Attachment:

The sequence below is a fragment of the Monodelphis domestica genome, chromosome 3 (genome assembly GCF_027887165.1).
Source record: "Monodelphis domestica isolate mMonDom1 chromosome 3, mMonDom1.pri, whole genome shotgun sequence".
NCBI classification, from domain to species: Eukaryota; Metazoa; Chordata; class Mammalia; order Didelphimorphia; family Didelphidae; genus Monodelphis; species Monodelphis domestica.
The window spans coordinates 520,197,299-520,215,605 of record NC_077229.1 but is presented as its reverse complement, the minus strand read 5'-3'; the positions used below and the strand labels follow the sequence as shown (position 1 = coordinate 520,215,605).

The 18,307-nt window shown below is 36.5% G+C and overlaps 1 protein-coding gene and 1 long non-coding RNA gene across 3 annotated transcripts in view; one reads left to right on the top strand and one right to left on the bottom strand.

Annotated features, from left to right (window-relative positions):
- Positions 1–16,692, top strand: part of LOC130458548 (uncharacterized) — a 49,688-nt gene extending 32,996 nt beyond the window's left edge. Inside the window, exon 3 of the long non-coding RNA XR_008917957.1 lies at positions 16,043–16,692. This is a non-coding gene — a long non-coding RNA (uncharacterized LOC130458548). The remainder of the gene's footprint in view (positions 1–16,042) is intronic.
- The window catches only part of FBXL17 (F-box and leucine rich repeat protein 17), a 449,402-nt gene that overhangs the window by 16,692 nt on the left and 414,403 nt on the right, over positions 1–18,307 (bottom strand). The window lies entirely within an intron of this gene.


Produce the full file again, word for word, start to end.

The sequence below is a fragment of the Monodelphis domestica genome, chromosome 3 (genome assembly GCF_027887165.1).
Source record: "Monodelphis domestica isolate mMonDom1 chromosome 3, mMonDom1.pri, whole genome shotgun sequence".
NCBI classification, from domain to species: Eukaryota; Metazoa; Chordata; class Mammalia; order Didelphimorphia; family Didelphidae; genus Monodelphis; species Monodelphis domestica.
The window spans coordinates 520,197,299-520,215,605 of record NC_077229.1 but is presented as its reverse complement, the minus strand read 5'-3'; the positions used below and the strand labels follow the sequence as shown (position 1 = coordinate 520,215,605).

The 18,307-nt window shown below is 36.5% G+C and overlaps 1 protein-coding gene and 1 long non-coding RNA gene across 3 annotated transcripts in view; one reads left to right on the top strand and one right to left on the bottom strand.

Annotated features, from left to right (window-relative positions):
- Positions 1–16,692, top strand: part of LOC130458548 (uncharacterized) — a 49,688-nt gene extending 32,996 nt beyond the window's left edge. Inside the window, exon 3 of the long non-coding RNA XR_008917957.1 lies at positions 16,043–16,692. This is a non-coding gene — a long non-coding RNA (uncharacterized LOC130458548). The remainder of the gene's footprint in view (positions 1–16,042) is intronic.
- The window catches only part of FBXL17 (F-box and leucine rich repeat protein 17), a 449,402-nt gene that overhangs the window by 16,692 nt on the left and 414,403 nt on the right, over positions 1–18,307 (bottom strand). The window lies entirely within an intron of this gene.